David Kra BBQ Jerk

Lunch time on a Saturday afternoon and the Midleton farmers market is bustling as usual.
The Fair Green is buzzing with people flitting in and out of food stalls but one vendor in particular is attracting more attention than most.
At David Kra’s BBQ Jerk kiosk plates are brimming with jerk chicken, rainbow fried rice, tender beef casserole in a rich tomato sauce and jollof rice with chilli sauce.
For Kra who hails from the Ivory Coast, his earliest memory was helping his mother in the family kitchen.
He would peel onions, wash herbs, clean beans and assist in the making of household staples such as curry and veg fried rice.
“My mother is a great cook, she’s fantastic. The house was always busy, every weekend she’d have a friend she’d cook for, helping out with birthdays and celebrations. I used to give her a hand when she had lots to do, to make things easier for her.”
In 2004 a number of years after his mother had fled the Ivory Coast, David came to Cork to join her.
Despite his home country having an outward image of being a haven of peace and prosperity in an unstable West Africa, under the surface it was deeply divided along ethnic, religious and economic lines.
Its thriving cocoa industry meant living standards in the Ivory Coast exceeded those in bordering countries like Mali and Burkina Faso.
With the prospect of a better life many from what is considered some of the world’s poorest countries migrated to the Ivory Coast to earn a living.
Those who journeyed had ethnic ties with the people living in the northern Ivory Coast and like them were mostly Muslim.
Some southerners spurred on by anti-elitist politicians like Laurent Gbagbo blamed the foreigners when the economy collapsed in the early 90’s and demanded action to protect the country’s Ivorianess.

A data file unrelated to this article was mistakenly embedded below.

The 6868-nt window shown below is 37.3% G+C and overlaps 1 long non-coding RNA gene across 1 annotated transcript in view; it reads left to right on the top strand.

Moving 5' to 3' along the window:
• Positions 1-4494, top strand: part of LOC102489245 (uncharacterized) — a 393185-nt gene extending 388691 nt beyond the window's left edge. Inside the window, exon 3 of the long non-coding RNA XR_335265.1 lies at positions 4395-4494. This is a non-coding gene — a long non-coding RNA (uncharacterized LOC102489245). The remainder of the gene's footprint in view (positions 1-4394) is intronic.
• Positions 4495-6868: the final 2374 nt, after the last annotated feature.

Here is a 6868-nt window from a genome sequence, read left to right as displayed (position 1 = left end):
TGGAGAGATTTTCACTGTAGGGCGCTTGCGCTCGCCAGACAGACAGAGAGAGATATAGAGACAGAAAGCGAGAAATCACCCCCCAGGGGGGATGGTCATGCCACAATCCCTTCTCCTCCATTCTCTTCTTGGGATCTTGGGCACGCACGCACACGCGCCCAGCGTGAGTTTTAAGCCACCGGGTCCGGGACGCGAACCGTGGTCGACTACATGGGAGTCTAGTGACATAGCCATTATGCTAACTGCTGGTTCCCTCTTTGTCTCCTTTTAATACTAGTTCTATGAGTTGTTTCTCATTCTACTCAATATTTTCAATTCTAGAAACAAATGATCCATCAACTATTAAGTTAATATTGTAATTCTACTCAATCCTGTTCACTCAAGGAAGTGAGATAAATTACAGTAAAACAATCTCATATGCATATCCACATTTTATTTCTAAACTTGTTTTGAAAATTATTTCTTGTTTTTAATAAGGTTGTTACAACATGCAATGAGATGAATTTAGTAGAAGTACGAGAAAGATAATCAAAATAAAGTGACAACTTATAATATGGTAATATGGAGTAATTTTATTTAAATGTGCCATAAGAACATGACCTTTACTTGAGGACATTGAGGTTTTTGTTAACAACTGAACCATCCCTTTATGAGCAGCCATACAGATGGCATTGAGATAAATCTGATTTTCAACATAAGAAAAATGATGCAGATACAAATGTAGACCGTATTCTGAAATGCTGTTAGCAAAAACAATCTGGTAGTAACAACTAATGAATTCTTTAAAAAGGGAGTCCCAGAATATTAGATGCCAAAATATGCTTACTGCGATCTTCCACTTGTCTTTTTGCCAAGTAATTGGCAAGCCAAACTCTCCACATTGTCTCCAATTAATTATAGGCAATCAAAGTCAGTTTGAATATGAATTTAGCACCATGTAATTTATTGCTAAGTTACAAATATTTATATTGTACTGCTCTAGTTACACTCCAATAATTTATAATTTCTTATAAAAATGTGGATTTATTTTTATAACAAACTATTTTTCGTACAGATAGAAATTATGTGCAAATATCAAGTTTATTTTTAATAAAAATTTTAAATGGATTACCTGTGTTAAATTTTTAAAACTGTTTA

The Northerners were depicted as not being real Ivorian’s. A division between North and South occurred creating civil war between both sides.
In David’s home town of Abidjan the economic capital over 1 million refugees were displaced.
A country which was once the economic success among impoverished West African nations quickly became destabilised.
Almost 15 years in Midleton, cooking West African food has been a way for David Kra to ground himself, stay close to his culture and bring people together.
A qualified care worker he never thought it possible to share his love of cooking until recently.
Since fleeing the Ivory Coast with all his belongings squeezed into one bag, the young father of 4 set up his stall in 2015 at Midleton farmers market with an €80 barbeque from Lidl, cooking his BBQ Jerk Chicken. Five barbeques later he’s built up a loyal following at both the Ballyseedy and Midleton farmers markets.
David says the hope is to expand his business further and have his sauces sold in mainstream stores.

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